Learn to recognize the moment when you can credibly claim that you are an expert.
But first, an important message
On Wednesday, March 21st, JobMob turns 5.
To celebrate the milestone, join me over the next week as there will be short contests almost every day leading up the anniversary, with many prizes to be won.
The first contest will appear on JobMob on Thursday March 15th.
I look forward to having you celebrate with me, and hopefully win a prize or two.
Back to the article…
When I opened JobMob in December 2006 and officially launched it with a press release a few months later, I wasn’t a job search expert. Not even close.
The idea for the site came to me during the summer of 2006 when I was living in France but looking for a job in Israel. The local job market was humming along nicely at that point but when networking with other job seekers, I realized that I was still having more success than most.
Having begun following blogs a few months earlier, I noticed that there were no blogs based in Israel about job search and I thought a blog sharing my own job search experiences would be a perfect way to experiment with blogging while also being the “first to market”. And so, JobMob was born.
At that point, I still wasn’t a job search expert yet.
Then a funny thing happened. The more time that I spent on JobMob trying to blog regularly, the more I learned about job search. And the more I learned, the more I began to understand how I could help people.
And it actually started happening.
Although I could have done it earlier, it was only really in 2008 – after JobMob had been around for over 18 months – that I became comfortable with the idea of calling myself an expert.
Here are some of the reasons why, and other reasons that might apply in your case.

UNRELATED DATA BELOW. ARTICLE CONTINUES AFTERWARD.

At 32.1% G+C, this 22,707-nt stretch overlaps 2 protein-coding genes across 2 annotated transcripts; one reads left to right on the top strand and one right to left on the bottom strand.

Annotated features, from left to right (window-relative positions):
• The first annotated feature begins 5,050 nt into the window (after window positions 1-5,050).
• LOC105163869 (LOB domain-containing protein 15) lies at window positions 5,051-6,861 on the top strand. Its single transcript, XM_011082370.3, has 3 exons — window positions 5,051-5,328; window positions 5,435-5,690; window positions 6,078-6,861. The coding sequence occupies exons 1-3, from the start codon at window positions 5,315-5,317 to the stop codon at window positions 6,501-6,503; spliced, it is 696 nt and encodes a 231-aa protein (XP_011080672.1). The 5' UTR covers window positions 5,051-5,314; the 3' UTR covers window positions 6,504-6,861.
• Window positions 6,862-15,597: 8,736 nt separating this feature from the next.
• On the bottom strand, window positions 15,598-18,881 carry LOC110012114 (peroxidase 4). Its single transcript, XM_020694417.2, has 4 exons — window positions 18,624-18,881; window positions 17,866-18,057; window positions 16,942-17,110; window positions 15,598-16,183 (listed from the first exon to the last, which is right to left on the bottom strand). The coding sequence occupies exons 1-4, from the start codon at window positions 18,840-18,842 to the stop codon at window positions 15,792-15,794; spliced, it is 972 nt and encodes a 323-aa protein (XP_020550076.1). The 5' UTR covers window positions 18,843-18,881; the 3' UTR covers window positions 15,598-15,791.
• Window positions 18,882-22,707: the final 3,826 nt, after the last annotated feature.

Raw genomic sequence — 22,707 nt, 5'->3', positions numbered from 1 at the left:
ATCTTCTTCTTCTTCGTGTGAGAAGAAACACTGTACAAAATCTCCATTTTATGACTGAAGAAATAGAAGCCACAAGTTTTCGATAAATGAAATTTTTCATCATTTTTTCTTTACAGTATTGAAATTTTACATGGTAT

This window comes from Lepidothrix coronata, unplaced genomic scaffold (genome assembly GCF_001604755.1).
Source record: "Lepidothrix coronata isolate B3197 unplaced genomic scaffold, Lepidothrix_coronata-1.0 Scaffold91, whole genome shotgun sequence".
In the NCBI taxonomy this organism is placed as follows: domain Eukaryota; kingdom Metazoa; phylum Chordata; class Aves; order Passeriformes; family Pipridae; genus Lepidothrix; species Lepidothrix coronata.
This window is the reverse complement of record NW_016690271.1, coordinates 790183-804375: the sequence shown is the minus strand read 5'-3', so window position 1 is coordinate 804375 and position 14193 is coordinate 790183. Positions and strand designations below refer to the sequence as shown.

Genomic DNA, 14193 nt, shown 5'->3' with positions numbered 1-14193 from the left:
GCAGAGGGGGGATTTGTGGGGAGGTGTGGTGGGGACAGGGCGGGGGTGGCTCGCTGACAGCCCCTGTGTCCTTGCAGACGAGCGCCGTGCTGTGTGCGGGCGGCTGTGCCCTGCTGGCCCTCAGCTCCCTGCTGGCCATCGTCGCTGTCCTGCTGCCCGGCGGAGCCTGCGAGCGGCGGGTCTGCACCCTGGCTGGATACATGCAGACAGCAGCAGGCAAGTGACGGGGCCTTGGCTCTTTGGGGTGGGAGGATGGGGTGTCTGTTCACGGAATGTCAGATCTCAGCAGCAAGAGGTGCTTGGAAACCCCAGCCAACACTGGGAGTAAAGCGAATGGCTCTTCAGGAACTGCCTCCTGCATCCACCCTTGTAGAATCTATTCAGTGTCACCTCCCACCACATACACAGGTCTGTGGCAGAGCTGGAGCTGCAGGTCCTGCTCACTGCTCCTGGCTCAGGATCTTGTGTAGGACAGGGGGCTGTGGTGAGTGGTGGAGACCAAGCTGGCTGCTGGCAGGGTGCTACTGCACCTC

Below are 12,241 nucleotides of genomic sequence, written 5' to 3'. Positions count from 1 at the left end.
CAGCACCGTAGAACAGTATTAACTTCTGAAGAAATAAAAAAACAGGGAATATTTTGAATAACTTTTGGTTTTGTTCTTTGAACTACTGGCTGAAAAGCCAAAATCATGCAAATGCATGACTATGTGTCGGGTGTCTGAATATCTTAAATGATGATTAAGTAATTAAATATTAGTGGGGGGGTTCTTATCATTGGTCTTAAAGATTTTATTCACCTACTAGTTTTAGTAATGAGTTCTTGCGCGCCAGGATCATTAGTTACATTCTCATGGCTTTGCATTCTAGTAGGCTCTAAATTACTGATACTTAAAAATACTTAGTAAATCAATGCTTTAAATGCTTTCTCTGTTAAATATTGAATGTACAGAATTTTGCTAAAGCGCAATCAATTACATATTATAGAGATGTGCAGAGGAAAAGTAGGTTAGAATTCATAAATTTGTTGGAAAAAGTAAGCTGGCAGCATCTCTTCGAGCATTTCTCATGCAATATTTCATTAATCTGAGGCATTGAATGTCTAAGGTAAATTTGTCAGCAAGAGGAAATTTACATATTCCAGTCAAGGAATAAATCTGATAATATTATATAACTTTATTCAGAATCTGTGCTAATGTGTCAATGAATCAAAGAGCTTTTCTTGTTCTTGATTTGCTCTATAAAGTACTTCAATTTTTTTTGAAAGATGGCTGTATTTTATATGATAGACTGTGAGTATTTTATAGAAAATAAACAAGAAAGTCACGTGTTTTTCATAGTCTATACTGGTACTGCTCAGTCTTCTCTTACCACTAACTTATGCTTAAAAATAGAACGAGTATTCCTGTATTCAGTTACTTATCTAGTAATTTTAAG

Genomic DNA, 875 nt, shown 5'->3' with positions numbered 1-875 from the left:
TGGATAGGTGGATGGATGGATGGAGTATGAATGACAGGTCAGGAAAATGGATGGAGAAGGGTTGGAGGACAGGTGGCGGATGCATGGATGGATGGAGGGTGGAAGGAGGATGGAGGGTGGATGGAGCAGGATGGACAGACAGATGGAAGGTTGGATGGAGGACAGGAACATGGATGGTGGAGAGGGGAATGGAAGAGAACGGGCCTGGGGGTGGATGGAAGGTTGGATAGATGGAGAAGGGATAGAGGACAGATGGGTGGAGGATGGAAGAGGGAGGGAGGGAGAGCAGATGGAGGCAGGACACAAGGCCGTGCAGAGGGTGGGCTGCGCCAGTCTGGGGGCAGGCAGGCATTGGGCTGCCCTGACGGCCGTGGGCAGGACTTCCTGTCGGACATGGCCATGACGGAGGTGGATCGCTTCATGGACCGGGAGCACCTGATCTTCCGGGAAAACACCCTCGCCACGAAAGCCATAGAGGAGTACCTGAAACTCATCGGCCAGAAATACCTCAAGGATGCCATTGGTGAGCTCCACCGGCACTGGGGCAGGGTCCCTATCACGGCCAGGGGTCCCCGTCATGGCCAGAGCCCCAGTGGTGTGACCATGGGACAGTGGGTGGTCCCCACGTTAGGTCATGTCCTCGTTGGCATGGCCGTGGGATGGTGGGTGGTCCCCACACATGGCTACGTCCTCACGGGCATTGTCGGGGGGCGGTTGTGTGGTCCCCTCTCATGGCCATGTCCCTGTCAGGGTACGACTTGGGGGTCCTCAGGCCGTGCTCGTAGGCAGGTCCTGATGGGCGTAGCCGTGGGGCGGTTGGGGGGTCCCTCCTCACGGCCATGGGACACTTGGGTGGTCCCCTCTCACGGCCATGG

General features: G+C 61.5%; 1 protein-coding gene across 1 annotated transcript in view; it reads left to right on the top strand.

7 reasons you may just be an expert
Many of these points don’t stand on their own but do have merit when they occur together.
1) More knowledge than others
Dictionary.com‘s expert definition is “a person who has special skill or knowledge in some particular field.” If you have more knowledge in a subject than most other people, you might qualify as an expert in that field.
2) Recognized credentials
Whenever a market booms, the number of experts in that market quickly booms too as people try to cash in, like with social media. If you spent 7+ years at an accredited university becoming a doctor and can now add ‘M.D.’ to your name, few people will doubt your expertise.
3) Can demonstrate expertise
In the age of information, anyone can study their hearts out and then retell that information to anyone who asks. Only real experts know how to apply that information in real world situations and will have done so.
4) Proven track record of success
Applying learned knowledge is only worthy if you’re consistently achieving successful results.
5) Many testimonials
If you’ve helped other people to success, many of them will usually talk about that success. If they don’t, ask them for a LinkedIn recommendation.
6) Well-versed in failure
Niels Bohr famously said that “an expert is a person who has made all the mistakes that can be made in a very narrow field.” Only an expert knows how things can go wrong and how to anticipate and avoid that from happening.
7) Other experts refer to you
Although it doesn’t take an expert to know one, it’s a lot easier for another expert to know one. If other experts are willing to put their reputation on the line by referring to you, you are probably already an expert yourself or on your way to becoming one.
Why is this important for job seekers?
All job seekers, employed or not, should always carry personal business cards and even more so at networking events. But what do you write on the business card besides your name and contact information?
One option is to put the title of the job you’re searching for, but that might be too specific, unnecessarily limiting your options.
A better option is to use the above 7-point list to determine your main expertise and call yourself an expert in that domain, keeping your options open to various industry-related positions.
Question of the article
How do you think social proof is related to being an expert? Why do you think that I didn’t include it in the list?
From Ron Machol of Israemploy, a clip about why too many people think they’re experts:
I originally published a version of this article on the terrific Personal Branding Blog.
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A version of this article originally appeared here: